While plaintiff correctly notes that under Parrish the physical injury attendant to emotional distress need not be substantial in order for the emotional harm to be actionable, there must be some physical injury. Garber v. United States, 188 U.S. App. D.C. 172, 578 F.2d 414, 416 (D.C. Cir. 1978). However, plaintiff's allegations of physical injury are too tenuous to meet the requirements of Parrish. Moreover, where a cause of action for emotional distress has been allowed in the District of Columbia, it is the emotional distress which arises from the physical injury-causing impact, rather than the physical injury which arises from the emotional harm. Accordingly, there is no cause of action in the District of Columbia for negligent infliction of emotional shock occurring as the result of watching another's injury, even if such grief ultimately manifests itself physically in the plaintiff. The harm alleged by plaintiff is too unforeseeable for him to be able to state a claim against Air Florida.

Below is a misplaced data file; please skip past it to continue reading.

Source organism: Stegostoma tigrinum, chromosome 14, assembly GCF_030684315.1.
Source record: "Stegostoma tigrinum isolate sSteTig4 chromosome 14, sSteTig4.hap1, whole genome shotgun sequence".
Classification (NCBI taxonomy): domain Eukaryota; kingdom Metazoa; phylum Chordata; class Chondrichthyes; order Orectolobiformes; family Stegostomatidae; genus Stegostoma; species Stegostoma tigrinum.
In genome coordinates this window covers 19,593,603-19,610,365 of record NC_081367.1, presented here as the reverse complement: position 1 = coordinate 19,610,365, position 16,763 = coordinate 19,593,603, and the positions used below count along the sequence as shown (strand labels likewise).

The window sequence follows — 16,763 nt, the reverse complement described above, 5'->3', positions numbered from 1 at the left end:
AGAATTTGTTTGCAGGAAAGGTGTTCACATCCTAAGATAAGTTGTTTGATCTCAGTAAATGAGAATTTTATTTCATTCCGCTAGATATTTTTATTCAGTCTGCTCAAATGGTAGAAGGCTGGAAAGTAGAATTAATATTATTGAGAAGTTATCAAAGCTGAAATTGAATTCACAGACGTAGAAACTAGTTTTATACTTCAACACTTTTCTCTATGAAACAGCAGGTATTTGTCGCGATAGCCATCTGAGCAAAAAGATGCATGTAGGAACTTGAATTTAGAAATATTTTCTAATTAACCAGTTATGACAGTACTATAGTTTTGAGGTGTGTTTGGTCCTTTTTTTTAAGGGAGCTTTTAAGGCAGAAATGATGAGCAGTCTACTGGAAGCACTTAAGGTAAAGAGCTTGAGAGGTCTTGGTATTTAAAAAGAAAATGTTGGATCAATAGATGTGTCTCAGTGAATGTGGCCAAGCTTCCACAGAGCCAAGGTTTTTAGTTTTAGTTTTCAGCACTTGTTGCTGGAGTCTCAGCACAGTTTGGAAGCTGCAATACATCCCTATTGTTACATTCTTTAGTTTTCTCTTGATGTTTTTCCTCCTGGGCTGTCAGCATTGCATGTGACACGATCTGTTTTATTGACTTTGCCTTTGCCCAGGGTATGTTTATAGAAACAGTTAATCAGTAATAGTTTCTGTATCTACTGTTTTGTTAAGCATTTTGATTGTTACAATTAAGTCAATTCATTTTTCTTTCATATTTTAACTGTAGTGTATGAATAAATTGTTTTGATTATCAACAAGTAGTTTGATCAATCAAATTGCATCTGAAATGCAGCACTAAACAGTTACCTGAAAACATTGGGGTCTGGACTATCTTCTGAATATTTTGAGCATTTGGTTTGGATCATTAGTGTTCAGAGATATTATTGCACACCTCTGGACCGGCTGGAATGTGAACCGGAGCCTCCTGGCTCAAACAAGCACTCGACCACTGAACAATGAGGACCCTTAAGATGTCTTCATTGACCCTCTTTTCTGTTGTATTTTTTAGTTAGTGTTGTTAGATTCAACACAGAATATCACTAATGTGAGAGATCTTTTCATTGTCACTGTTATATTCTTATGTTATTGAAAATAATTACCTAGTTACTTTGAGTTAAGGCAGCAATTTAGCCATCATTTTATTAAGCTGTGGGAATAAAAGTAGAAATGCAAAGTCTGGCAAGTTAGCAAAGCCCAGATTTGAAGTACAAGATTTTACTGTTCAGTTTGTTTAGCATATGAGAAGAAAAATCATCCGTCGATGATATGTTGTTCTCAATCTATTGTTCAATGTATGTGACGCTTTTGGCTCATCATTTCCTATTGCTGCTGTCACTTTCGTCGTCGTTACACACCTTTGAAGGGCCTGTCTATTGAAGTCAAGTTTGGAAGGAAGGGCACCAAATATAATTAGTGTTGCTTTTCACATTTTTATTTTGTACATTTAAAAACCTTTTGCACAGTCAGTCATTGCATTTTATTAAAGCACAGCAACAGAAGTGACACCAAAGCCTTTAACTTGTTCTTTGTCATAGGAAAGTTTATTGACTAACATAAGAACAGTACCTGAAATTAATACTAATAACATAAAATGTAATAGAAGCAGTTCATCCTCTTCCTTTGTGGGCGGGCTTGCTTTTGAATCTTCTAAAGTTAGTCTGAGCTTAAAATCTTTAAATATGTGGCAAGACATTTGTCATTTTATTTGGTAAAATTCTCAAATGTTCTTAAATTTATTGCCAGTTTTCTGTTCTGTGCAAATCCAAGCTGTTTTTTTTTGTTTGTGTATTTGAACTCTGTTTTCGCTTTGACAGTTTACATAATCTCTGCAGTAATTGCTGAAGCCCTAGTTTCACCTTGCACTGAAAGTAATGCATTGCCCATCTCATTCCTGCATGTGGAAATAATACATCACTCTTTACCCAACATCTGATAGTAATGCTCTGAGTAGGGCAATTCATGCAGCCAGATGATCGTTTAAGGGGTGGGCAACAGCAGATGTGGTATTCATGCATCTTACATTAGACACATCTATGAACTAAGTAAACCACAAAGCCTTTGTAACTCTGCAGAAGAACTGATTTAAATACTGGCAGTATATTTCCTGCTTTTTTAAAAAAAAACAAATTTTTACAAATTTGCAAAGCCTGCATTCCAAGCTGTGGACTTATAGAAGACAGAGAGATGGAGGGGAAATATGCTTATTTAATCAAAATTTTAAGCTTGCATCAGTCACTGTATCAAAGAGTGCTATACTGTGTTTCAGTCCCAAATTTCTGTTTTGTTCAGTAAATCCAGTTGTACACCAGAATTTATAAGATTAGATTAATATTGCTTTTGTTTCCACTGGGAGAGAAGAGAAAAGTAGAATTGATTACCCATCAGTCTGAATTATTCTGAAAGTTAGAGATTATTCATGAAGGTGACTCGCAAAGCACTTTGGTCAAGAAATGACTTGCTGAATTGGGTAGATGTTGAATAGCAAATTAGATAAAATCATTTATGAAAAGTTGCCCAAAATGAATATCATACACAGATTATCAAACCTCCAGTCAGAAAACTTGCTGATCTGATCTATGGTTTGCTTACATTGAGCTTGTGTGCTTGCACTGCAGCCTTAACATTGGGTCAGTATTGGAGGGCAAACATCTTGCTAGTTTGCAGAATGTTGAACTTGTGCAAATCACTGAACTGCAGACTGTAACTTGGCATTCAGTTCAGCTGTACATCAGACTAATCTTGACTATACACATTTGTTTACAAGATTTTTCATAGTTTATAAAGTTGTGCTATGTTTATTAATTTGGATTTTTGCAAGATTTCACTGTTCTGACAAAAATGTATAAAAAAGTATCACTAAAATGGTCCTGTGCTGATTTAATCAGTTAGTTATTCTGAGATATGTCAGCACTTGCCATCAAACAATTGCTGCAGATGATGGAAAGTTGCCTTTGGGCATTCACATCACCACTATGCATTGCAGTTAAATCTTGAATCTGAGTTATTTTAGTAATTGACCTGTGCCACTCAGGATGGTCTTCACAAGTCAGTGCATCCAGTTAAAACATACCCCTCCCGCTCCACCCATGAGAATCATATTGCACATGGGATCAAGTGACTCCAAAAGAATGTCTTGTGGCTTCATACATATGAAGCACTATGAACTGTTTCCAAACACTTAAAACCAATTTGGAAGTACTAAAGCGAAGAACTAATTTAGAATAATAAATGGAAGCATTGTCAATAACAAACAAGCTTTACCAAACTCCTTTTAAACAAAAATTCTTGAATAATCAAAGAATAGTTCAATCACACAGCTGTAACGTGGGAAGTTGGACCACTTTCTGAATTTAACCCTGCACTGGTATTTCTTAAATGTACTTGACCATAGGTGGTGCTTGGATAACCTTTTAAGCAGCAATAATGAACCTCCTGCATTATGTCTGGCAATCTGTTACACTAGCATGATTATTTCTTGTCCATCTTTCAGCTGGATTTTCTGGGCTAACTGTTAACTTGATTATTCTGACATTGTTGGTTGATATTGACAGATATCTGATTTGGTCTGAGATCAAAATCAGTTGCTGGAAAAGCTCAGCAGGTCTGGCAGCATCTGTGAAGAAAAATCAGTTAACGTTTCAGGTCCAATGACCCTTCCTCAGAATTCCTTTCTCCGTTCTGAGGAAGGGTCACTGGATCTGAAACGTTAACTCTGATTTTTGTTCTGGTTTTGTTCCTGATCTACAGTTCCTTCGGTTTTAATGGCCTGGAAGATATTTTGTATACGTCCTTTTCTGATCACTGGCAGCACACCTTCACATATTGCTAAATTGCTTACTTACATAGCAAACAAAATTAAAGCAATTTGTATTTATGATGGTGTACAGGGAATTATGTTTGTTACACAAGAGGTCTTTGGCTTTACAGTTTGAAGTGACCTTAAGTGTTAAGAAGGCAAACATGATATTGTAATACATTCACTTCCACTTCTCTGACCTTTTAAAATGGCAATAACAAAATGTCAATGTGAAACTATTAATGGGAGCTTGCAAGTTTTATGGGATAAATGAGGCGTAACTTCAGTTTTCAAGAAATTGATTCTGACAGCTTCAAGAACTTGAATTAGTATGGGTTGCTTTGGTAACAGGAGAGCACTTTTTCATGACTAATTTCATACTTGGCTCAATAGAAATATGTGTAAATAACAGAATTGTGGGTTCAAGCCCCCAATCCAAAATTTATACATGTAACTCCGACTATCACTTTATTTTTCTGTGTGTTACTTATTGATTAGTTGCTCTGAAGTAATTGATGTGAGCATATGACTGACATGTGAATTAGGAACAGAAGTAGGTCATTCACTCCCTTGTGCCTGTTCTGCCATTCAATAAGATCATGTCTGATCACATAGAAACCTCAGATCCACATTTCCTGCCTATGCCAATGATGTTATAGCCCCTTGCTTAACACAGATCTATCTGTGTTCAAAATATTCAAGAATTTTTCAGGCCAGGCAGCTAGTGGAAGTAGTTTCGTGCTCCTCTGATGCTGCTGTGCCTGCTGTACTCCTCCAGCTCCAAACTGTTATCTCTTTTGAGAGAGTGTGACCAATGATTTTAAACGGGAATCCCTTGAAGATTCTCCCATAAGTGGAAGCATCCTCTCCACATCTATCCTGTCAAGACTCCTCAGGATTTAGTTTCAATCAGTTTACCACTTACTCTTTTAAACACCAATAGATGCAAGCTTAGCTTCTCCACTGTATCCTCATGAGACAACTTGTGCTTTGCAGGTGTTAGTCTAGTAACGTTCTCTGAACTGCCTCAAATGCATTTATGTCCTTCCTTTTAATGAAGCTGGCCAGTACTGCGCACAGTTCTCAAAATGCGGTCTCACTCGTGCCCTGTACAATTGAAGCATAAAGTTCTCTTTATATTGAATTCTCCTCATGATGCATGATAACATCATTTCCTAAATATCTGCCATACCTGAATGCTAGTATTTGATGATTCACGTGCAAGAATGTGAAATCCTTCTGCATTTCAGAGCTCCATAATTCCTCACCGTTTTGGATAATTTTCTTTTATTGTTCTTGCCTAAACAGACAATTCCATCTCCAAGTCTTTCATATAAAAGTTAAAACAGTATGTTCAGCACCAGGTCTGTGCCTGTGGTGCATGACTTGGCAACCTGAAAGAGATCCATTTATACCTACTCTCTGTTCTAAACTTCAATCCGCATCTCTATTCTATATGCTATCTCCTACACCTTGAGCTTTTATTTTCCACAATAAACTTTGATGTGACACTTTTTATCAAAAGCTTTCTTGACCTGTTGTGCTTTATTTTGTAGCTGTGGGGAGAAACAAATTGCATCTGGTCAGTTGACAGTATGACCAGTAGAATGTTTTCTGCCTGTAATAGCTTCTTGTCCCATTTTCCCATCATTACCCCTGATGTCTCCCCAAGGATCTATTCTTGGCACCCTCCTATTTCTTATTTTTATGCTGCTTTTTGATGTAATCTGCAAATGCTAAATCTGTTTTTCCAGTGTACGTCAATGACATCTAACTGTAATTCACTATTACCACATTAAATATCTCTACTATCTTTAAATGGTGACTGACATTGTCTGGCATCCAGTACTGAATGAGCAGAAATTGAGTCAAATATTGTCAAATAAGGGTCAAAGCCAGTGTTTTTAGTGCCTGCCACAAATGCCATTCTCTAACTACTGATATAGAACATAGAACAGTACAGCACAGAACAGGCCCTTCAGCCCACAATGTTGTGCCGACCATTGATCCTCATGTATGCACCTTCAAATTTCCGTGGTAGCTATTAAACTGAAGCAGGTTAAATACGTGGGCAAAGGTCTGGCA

B. California Law

 California law provides an extremely limited exception to its general rule that no recovery may be had for emotional distress arising from the death of another. In Dillon v. Legg, 68 Cal.2d 728, 441 P.2d 912, 69 Cal. Rptr. 72 (1968), a mother sued a motorist for emotional shock arising from her having watched the defendant negligently run into her daughter, killing her. In reversing the trial court's judgment on the pleadings for the defendant on this issue, the California Supreme Court listed three factors for a court to consider in determining whether the harm was reasonably foreseeable rather than remote and unexpected: whether the plaintiff and the victim were closely related, whether the plaintiff was present at the scene of the accident as contrasted to one who was a distance away from it, and "whether the shock resulted from a direct emotional impact upon plaintiff from the sensory and contemporaneous observance of the accident, as contrasted with learning of the accident from others after its occurrence." 69 Cal. Rptr. at 79-80. "The evaluation of these factors," the court stated, "will indicate the degree of the defendant's foreseeability. . . ." Id. 69 Cal. Rptr. at 80-81. (Emphasis in original deleted.) The court went on to explain: